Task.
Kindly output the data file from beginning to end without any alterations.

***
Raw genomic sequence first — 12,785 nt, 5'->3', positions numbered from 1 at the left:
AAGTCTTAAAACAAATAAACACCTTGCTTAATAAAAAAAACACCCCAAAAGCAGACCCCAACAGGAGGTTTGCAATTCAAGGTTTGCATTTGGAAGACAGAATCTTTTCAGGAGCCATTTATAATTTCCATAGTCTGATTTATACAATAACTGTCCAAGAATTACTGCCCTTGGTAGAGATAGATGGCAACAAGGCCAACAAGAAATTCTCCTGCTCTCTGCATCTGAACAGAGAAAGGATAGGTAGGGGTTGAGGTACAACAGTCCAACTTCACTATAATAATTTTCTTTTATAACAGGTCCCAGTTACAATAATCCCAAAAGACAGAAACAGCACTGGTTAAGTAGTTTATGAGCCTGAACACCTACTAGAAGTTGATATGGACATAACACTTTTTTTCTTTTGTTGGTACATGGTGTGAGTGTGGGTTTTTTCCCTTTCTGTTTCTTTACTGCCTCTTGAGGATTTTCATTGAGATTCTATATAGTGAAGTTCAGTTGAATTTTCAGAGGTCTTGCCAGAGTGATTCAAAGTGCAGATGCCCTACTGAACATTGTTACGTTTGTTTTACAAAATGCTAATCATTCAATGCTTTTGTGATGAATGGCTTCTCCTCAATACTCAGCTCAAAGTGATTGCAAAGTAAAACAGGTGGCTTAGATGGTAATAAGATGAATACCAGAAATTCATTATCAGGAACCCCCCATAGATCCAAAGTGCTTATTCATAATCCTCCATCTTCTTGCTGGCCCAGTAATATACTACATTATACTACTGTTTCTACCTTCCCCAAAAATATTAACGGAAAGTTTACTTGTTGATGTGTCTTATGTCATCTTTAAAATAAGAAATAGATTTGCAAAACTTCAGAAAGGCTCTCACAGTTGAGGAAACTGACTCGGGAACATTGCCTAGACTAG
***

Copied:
Raw genomic sequence first — 12,785 nt, 5'->3', positions numbered from 1 at the left:
AAGTCTTAAAACAAATAAACACCTTGCTTAATAAAAAAAACACCCCAAAAGCAGACCCCAACAGGAGGTTTGCAATTCAAGGTTTGCATTTGGAAGACAGAATCTTTTCAGGAGCCATTTATAATTTCCATAGTCTGATTTATACAATAACTGTCCAAGAATTACTGCCCTTGGTAGAGATAGATGGCAACAAGGCCAACAAGAAATTCTCCTGCTCTCTGCATCTGAACAGAGAAAGGATAGGTAGGGGTTGAGGTACAACAGTCCAACTTCACTATAATAATTTTCTTTTATAACAGGTCCCAGTTACAATAATCCCAAAAGACAGAAACAGCACTGGTTAAGTAGTTTATGAGCCTGAACACCTACTAGAAGTTGATATGGACATAACACTTTTTTTCTTTTGTTGGTACATGGTGTGAGTGTGGGTTTTTTCCCTTTCTGTTTCTTTACTGCCTCTTGAGGATTTTCATTGAGATTCTATATAGTGAAGTTCAGTTGAATTTTCAGAGGTCTTGCCAGAGTGATTCAAAGTGCAGATGCCCTACTGAACATTGTTACGTTTGTTTTACAAAATGCTAATCATTCAATGCTTTTGTGATGAATGGCTTCTCCTCAATACTCAGCTCAAAGTGATTGCAAAGTAAAACAGGTGGCTTAGATGGTAATAAGATGAATACCAGAAATTCATTATCAGGAACCCCCCATAGATCCAAAGTGCTTATTCATAATCCTCCATCTTCTTGCTGGCCCAGTAATATACTACATTATACTACTGTTTCTACCTTCCCCAAAAATATTAACGGAAAGTTTACTTGTTGATGTGTCTTATGTCATCTTTAAAATAAGAAATAGATTTGCAAAACTTCAGAAAGGCTCTCACAGTTGAGGAAACTGACTCGGGAACATTGCCTAGACTAG